From what I understand pre-prints have been common in some fields for many years because of some practical obvious reasons, for example very long lag time from submission to publication.
However, it is clear that publishing in pre-prints is becoming more and more popular across many fields with the main reason of calling yourself first to a particular research/method/idea/etc. The only problem is that these pre-prints are not peer-reviewed, and even though they require a certain standard, which is quite low, nobody is really checking the credibility and soundness of any of it. People might rush through the scientific process to publish a pre-print because the scrutiny level is almost non-existent. Some of this has been already observed with pre-prints about COVID https://science.slashdot.org/story/21/02/13/1558235/misleading-viral-claims-show-dangers-of-preprint-servers-researchers-warn, I think there's even no verification on affiliations.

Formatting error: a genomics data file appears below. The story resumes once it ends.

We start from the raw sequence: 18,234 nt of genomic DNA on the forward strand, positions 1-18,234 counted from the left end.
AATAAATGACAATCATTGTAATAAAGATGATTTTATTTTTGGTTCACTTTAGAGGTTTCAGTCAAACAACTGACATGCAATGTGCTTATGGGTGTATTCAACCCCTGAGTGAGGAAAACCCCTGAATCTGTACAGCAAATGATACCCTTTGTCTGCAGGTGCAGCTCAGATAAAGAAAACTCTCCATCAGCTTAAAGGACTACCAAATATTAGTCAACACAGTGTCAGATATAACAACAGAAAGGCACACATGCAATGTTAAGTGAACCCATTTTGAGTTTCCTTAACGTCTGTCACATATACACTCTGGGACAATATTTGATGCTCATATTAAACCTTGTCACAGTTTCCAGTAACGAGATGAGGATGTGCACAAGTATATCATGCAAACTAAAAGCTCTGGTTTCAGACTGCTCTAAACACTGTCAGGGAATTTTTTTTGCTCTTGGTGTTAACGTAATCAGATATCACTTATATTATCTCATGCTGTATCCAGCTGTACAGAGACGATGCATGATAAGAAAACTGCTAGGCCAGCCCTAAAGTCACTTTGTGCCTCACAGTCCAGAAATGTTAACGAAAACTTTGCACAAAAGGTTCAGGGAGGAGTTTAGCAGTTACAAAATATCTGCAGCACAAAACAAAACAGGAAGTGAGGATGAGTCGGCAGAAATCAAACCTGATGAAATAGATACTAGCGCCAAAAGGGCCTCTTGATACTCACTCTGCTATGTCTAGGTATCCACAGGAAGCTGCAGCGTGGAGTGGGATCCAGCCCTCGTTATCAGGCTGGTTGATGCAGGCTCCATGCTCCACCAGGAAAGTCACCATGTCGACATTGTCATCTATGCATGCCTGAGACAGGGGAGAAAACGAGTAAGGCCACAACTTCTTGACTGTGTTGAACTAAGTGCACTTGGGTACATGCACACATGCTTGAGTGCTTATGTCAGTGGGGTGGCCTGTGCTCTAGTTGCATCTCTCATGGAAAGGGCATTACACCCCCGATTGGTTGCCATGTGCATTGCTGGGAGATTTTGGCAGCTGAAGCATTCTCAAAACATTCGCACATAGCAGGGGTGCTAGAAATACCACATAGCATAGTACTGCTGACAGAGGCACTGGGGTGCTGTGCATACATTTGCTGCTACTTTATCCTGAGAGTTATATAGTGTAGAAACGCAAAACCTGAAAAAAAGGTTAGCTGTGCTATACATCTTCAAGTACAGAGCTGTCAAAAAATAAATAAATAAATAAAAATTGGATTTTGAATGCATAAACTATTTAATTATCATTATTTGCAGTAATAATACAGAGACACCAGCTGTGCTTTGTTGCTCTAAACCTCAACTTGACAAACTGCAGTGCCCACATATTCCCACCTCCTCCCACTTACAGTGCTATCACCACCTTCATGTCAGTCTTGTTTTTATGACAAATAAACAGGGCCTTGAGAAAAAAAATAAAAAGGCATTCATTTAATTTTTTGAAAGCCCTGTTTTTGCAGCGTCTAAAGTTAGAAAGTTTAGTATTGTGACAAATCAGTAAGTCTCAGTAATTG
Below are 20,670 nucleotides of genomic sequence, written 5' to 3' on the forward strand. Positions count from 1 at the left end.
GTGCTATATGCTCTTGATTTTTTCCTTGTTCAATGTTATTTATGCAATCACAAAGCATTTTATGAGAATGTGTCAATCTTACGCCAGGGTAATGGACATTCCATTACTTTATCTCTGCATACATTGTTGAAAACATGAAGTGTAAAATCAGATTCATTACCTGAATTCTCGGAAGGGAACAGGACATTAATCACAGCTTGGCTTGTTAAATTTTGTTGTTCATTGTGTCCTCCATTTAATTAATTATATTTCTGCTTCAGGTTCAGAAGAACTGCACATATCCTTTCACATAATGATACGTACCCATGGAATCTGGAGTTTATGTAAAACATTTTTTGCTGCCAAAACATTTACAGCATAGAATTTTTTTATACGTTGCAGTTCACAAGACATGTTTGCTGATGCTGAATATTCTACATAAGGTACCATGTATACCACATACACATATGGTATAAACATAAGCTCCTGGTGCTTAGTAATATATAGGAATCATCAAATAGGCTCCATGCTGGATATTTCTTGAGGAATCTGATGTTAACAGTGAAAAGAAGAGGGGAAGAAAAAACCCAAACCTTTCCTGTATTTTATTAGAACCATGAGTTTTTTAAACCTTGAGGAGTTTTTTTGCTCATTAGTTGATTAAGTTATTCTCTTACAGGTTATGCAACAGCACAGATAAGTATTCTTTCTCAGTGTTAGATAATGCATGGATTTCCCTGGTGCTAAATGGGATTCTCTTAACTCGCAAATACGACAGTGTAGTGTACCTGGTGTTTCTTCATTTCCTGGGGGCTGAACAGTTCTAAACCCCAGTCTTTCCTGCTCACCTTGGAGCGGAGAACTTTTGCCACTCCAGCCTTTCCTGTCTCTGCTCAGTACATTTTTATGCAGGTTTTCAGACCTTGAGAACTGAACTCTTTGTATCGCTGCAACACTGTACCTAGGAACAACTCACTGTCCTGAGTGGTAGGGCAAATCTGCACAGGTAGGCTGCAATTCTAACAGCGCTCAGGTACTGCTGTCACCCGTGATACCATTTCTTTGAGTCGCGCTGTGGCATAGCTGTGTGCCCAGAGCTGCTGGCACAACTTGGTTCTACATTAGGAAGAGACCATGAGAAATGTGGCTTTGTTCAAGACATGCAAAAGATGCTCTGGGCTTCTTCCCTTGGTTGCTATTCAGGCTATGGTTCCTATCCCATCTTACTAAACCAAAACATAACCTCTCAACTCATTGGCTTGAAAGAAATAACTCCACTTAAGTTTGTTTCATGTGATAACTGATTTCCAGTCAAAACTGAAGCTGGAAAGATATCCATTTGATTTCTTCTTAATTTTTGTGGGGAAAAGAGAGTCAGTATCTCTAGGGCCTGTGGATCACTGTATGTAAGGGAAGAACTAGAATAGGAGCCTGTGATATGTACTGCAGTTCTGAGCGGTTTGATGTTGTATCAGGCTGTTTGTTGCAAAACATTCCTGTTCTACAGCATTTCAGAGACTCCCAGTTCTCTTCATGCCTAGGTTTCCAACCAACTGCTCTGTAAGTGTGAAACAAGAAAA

The more pre-print papers are being published, the more these papers are being cited in peer-reviewed papers. They might be correct but nobody might check in detail as a reviewer or could even content since it's not "published". In addition, usually citations such as "in preparation" or "submitted" are not accepted by many journals. It just seems that this could trigger a vicious cycle in which more non-peer reviewed papers are being cited in permanent publications which then remains in print for years to come.
Does the rise of pre-prints make science and publishing less credible? Does it increase the pressure to publish because it adds an additional tier to the publishing process?